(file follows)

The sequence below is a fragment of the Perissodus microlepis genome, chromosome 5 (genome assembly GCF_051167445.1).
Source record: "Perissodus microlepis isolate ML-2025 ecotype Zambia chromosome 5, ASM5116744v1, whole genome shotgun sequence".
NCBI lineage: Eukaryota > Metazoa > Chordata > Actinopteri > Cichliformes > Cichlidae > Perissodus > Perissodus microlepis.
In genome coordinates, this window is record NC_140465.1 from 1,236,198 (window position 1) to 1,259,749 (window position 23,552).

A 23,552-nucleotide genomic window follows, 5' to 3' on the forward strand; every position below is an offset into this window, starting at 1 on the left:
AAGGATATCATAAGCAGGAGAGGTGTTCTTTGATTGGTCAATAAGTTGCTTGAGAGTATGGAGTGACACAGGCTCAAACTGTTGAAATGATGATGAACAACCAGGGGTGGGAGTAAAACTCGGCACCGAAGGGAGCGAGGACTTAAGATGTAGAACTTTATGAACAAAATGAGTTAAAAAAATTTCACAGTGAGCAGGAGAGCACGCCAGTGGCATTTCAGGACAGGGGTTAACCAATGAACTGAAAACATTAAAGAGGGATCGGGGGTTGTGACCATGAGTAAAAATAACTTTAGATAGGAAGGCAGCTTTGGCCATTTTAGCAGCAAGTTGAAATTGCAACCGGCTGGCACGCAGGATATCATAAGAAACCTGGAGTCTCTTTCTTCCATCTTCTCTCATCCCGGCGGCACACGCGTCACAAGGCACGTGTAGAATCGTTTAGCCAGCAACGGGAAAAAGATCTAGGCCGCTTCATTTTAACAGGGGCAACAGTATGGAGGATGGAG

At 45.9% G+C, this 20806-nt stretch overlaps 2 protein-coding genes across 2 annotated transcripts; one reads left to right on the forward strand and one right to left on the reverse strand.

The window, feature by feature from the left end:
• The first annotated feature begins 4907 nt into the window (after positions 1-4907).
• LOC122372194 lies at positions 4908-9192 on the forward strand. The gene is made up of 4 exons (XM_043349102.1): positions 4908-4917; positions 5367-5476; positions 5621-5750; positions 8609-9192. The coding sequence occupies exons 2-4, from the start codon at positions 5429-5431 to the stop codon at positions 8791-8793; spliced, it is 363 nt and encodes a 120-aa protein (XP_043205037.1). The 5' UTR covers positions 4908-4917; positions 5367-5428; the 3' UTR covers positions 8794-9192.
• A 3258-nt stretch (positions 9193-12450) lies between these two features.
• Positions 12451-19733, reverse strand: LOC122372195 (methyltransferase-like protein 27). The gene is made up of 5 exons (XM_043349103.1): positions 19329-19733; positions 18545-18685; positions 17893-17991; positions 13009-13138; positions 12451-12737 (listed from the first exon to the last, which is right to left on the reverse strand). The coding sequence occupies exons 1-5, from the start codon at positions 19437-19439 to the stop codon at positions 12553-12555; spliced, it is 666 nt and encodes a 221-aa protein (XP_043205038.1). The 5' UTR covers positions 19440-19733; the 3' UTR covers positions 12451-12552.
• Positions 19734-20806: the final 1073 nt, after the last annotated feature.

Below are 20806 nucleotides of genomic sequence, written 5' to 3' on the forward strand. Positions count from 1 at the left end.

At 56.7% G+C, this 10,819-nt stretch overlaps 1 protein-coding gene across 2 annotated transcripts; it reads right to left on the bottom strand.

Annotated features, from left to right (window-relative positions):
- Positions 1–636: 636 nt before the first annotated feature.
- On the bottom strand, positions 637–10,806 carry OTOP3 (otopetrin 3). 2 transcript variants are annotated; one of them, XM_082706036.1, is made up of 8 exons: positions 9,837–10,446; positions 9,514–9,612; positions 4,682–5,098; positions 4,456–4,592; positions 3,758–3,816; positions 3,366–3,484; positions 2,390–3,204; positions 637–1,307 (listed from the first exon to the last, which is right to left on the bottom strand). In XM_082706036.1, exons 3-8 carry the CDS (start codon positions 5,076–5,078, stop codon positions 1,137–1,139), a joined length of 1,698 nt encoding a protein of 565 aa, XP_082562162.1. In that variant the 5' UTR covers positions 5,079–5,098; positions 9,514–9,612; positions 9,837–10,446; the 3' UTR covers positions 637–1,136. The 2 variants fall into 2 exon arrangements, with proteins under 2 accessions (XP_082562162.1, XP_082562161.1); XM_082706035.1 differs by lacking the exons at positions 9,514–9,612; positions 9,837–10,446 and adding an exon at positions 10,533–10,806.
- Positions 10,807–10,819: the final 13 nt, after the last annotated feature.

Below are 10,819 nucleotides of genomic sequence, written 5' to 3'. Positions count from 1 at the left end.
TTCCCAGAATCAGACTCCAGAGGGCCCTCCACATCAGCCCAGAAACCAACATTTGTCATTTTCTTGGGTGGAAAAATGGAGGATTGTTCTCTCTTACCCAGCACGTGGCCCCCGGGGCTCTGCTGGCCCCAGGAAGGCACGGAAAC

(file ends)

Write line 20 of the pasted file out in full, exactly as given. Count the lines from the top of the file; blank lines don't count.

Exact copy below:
Below are 10,819 nucleotides of genomic sequence, written 5' to 3'. Positions count from 1 at the left end.